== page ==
Larchmont wind rose
September is a transitional month for the weather in Long Island Sound, with normally light summer breezes giving way to stronger winds in more frequent weather events. The month starts with a lingering summertime feel, under slow moving weather systems but as the month progresses we tend to see more dynamic weather.
A common setup for early Fall is a surface high pressure center over New England that gives cool conditions and a weak E’ly tendency to the winds. In the morning the east/west orientation of the Sound tends to channel, even accelerate this E’ly flow. By afternoon the thermal gradient frequently becomes the dominant influence, with any daytime heating killing the ENE’ly flow before a S’ly sea breeze can fill in.
For this reason understanding the thermal gradients is key to determining the weather in Long Island Sound. By September the air temperatures reach an average high of around 76, which is only a degree or two warmer than the water in Western Long Island Sound (currently 74-76 degrees F according to the latest AVHRR Satellite images). This means thermal gradient effects are very dependent on the daily temperatures and are often weak. Most frequently you will see the north side of the Sound subject to an early land breeze, which gives a prevailing northerly to north-northwesterly wind, but is quite weak. With enough daytime heating the breeze will veer to a southerly flow in the afternoon. This sea breeze can sometimes get into a pulsing pattern with some low to mid teen gains, close in to shore. The south side of the Sound rarely sees any significant thermal effects at this time of year.
The virtually landlocked nature of the sailing area around Larchmont leaves the weather subject to many localized tendencies that make wind forecasting challenging. Looking at the 2 enclosed windroses for last September, you can see a drastic contrast from 2 sensors on either side of Long Island Sound. The most striking difference is the obvious tendency for ENE winds along the north coast of Long Island and the very diverse directions experienced along the south coast of CT/NY. Depending on the time of day and the strength of the prevailing easterlies one can experience a wide variety of winds with so many forces competing for dominance.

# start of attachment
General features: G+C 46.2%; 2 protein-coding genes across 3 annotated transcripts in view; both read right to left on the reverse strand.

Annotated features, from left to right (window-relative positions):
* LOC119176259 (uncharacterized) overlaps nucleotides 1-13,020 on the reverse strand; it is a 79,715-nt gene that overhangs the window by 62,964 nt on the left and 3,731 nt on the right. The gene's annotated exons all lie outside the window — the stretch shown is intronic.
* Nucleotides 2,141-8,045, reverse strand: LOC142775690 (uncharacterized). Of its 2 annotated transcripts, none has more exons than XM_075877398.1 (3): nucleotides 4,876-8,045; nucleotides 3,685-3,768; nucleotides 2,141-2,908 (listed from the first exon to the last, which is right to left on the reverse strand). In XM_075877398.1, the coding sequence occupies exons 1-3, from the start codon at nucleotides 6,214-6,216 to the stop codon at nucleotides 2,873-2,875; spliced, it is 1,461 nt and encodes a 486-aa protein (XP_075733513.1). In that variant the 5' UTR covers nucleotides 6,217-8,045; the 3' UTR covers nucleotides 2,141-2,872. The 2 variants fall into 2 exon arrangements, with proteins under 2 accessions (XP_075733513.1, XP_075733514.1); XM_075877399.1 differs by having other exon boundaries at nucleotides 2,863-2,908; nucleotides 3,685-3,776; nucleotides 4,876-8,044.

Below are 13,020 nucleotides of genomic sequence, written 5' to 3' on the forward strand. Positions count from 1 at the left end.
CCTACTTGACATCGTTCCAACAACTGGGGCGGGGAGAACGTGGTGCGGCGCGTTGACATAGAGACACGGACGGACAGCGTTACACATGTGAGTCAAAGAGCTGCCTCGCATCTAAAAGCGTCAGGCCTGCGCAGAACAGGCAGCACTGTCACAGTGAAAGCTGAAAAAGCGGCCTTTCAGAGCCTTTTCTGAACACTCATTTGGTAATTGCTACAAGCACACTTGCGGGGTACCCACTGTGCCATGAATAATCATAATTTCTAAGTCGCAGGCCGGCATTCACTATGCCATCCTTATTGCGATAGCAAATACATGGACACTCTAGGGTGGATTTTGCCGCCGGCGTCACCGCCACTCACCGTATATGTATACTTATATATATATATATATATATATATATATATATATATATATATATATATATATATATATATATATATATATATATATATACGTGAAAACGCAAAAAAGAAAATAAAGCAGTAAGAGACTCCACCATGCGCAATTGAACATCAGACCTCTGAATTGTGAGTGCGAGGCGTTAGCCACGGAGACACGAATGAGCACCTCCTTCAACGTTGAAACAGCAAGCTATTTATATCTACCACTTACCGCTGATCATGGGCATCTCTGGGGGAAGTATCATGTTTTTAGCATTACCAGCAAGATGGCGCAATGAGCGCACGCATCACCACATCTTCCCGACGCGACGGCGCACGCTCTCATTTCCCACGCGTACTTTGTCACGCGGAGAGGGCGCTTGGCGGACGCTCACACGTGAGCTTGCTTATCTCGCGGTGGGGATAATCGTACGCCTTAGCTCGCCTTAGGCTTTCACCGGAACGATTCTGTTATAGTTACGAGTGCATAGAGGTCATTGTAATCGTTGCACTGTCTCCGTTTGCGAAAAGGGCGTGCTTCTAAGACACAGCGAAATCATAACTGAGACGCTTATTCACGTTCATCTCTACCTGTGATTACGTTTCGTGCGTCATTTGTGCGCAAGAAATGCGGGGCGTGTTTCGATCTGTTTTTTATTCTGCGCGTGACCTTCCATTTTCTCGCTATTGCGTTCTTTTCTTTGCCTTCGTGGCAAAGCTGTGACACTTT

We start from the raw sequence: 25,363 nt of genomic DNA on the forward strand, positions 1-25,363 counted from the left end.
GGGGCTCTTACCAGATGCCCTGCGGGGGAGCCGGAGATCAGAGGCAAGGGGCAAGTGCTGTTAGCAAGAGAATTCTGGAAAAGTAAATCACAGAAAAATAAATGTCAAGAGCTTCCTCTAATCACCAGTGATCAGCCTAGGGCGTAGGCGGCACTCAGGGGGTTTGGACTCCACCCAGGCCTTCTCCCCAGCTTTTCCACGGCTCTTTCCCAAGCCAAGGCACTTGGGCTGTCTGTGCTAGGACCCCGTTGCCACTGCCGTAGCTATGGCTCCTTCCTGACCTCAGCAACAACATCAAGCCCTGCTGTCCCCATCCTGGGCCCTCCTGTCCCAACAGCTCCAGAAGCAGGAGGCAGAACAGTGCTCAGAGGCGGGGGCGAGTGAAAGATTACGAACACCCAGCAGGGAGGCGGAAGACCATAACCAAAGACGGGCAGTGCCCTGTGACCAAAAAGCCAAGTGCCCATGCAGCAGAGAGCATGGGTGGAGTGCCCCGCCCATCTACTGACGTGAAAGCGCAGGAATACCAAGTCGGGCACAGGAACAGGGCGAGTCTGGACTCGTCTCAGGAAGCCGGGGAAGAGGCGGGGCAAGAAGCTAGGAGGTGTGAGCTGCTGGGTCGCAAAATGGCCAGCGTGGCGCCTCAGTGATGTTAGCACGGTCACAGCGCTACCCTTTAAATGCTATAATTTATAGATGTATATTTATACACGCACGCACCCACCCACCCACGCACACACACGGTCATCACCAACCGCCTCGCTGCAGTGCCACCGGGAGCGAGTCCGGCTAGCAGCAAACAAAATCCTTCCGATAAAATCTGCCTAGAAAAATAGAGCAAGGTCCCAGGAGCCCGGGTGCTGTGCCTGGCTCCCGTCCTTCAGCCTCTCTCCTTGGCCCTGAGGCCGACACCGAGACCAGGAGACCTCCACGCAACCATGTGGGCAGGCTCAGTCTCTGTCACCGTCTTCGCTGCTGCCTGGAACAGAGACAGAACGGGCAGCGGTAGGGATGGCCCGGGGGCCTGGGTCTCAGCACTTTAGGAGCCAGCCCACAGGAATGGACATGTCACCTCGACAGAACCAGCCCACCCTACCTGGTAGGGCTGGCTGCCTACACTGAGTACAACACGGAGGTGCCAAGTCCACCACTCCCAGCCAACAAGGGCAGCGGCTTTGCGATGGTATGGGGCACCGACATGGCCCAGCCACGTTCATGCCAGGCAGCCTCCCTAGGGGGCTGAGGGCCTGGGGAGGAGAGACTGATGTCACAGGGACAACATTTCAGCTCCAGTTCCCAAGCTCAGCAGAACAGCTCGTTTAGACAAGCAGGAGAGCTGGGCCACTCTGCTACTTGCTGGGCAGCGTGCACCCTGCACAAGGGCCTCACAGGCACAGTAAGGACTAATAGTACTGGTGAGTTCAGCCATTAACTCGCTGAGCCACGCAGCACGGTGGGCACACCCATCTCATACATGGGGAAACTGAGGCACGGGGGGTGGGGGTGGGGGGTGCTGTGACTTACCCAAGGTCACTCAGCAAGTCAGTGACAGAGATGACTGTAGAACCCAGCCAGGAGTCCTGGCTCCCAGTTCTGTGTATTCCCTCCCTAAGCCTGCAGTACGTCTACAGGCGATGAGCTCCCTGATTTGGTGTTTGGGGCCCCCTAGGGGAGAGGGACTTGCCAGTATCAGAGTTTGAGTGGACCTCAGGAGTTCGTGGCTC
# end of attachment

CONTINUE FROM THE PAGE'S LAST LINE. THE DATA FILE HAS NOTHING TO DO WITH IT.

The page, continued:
To further complicate the issue, the above is a description of just one atmospheric setup and the complexities it presents for this region. We chose to focus on it as last year (and last week) this setup dominated. September is on average the wettest month of the year, so while the above description is the dominate pattern, other setups, such as warm and cold frontal passages, may occur during this race period.
Passing cold fronts bring in their own complexities because this time of year they tend to not be very strong. Prefrontal SW flow tends to be very spotty with frequent left shifts due to sea breezing undercutting the warmer and stronger flow aloft. Post frontal winds can sometimes give windows of gusty NW flow but the weak fronts of early Fall tend to result in narrow windows but wide distribution of wind.
Knowing what forces are driving the winds is of great importance to gaining the edge on your competition. Sailflow.com provides real-time sensors as well as forecast products complimentary through the race period at http://www.sailflow.com/Larchmont In cooperation with North Sails, Sailing Weather Service is offering free precision race forecasts for this event. Sign up at ** **